Researchers at Northwestern University and the University of Illinois have found that men at high risk for prostate cancer stand a bigger chance of being diagnosed with more aggressive and advanced forms of the disease if they are deficient in vitamin D. A deficiency could be an indicator of “advanced prostate tumor progression in large segments of the general population,” according to Adam Murphy, M.D., a Northwestern urologist, the lead researcher.
The findings emerged from a study of 667 European American and African American men, ages 40-79, who underwent initial prostate biopsies. Until this investigation, the association between vitamin D status and prostate biopsy outcomes in men with elevated PSA (prostate-specific antigen) levels has not been evaluated.
In the study, deficiencies of vitamin D were linked to a 3.5 times increased risk of an aggressive tumor and about a 2.5 times increased risk for an advanced tumor among European Americans. For African Americans, the increased risk was nearly 5 times and 4.2 times, respectively.
My Viewpoint: Vitamin D deficiency is very common, a shortfall that can affect your cardiovascular health and weaken your immune system, as I have written previously. We just aren’t getting enough D from sunlight and from our diet. Vitamin D supports male health. A deficiency has also been suggested as a risk factor for erectile dysfunction.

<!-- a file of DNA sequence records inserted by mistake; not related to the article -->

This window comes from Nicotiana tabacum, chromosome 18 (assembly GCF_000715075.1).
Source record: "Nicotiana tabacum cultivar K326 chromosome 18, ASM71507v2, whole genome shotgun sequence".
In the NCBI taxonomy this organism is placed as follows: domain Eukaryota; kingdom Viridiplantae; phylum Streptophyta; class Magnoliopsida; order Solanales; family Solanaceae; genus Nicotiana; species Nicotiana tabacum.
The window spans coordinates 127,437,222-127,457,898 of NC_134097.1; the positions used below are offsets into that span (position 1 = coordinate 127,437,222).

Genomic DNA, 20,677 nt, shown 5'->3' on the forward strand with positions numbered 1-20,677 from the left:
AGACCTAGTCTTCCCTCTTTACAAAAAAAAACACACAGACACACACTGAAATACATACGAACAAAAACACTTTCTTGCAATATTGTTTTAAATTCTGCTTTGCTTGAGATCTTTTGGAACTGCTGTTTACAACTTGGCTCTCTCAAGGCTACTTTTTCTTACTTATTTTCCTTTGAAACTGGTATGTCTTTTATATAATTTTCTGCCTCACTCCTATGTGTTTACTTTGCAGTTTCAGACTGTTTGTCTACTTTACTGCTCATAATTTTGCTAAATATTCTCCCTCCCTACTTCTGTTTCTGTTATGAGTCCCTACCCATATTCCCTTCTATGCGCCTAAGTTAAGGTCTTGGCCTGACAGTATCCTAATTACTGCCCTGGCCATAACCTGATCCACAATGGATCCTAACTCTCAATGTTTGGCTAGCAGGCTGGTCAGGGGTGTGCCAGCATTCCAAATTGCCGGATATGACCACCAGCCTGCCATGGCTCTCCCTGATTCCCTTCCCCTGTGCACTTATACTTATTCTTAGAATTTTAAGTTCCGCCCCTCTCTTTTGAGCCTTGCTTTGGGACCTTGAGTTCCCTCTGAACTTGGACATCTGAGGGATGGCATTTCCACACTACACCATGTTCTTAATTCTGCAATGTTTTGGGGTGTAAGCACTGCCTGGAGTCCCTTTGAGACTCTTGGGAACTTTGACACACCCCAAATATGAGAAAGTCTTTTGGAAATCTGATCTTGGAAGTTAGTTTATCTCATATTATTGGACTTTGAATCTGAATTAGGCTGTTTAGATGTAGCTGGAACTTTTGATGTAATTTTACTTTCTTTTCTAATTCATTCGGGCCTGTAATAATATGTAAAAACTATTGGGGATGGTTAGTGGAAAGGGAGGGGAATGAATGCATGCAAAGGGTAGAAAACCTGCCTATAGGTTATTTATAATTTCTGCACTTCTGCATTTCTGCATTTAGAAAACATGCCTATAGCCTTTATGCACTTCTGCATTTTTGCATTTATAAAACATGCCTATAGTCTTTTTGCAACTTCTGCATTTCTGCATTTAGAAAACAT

What This Means: Vitamin D functions more like a hormone than a vitamin. It is important for smooth functioning of the physiology. Deficiency is associated with many different health problems, as researchers are repeatedly reporting.
My Recommendation: Your medical checkups should include a blood test for vitamin D. You want a healthy level between 40-60 ng/mL. How to get there if you are low? Try to expose yourself to some sunshine daily from 10 am to 2 pm. Here’s an article I wrote about the importance of sunlight. Even simpler is taking an inexpensive vitamin D supplement, available at any health food store or drug store. I suggest a daily dosage of 2,000 international units. More may be needed for people with compromised health.
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